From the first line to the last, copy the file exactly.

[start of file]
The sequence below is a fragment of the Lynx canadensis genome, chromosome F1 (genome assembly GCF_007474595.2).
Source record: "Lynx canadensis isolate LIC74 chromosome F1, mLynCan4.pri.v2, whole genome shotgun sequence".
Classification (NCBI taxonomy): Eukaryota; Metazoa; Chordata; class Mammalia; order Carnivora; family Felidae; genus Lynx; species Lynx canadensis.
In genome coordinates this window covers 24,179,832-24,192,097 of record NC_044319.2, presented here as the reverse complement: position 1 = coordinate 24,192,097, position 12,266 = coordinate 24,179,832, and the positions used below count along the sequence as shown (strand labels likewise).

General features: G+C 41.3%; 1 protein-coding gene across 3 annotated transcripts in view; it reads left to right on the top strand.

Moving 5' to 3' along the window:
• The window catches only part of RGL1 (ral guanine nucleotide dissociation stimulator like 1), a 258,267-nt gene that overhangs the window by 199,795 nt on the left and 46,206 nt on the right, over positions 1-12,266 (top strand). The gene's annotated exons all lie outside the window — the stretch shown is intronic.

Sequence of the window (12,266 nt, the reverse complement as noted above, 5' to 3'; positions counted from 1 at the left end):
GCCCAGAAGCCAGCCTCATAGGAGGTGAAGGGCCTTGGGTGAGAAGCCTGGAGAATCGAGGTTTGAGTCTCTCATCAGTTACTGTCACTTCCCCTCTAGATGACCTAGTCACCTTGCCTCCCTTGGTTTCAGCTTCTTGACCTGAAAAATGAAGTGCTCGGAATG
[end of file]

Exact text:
The sequence below is a fragment of the Lynx canadensis genome, chromosome F1 (genome assembly GCF_007474595.2).
Source record: "Lynx canadensis isolate LIC74 chromosome F1, mLynCan4.pri.v2, whole genome shotgun sequence".
Classification (NCBI taxonomy): Eukaryota; Metazoa; Chordata; class Mammalia; order Carnivora; family Felidae; genus Lynx; species Lynx canadensis.
In genome coordinates this window covers 24,179,832-24,192,097 of record NC_044319.2, presented here as the reverse complement: position 1 = coordinate 24,192,097, position 12,266 = coordinate 24,179,832, and the positions used below count along the sequence as shown (strand labels likewise).

General features: G+C 41.3%; 1 protein-coding gene across 3 annotated transcripts in view; it reads left to right on the top strand.

Moving 5' to 3' along the window:
• The window catches only part of RGL1 (ral guanine nucleotide dissociation stimulator like 1), a 258,267-nt gene that overhangs the window by 199,795 nt on the left and 46,206 nt on the right, over positions 1-12,266 (top strand). The gene's annotated exons all lie outside the window — the stretch shown is intronic.

Sequence of the window (12,266 nt, the reverse complement as noted above, 5' to 3'; positions counted from 1 at the left end):
GCCCAGAAGCCAGCCTCATAGGAGGTGAAGGGCCTTGGGTGAGAAGCCTGGAGAATCGAGGTTTGAGTCTCTCATCAGTTACTGTCACTTCCCCTCTAGATGACCTAGTCACCTTGCCTCCCTTGGTTTCAGCTTCTTGACCTGAAAAATGAAGTGCTCGGAATG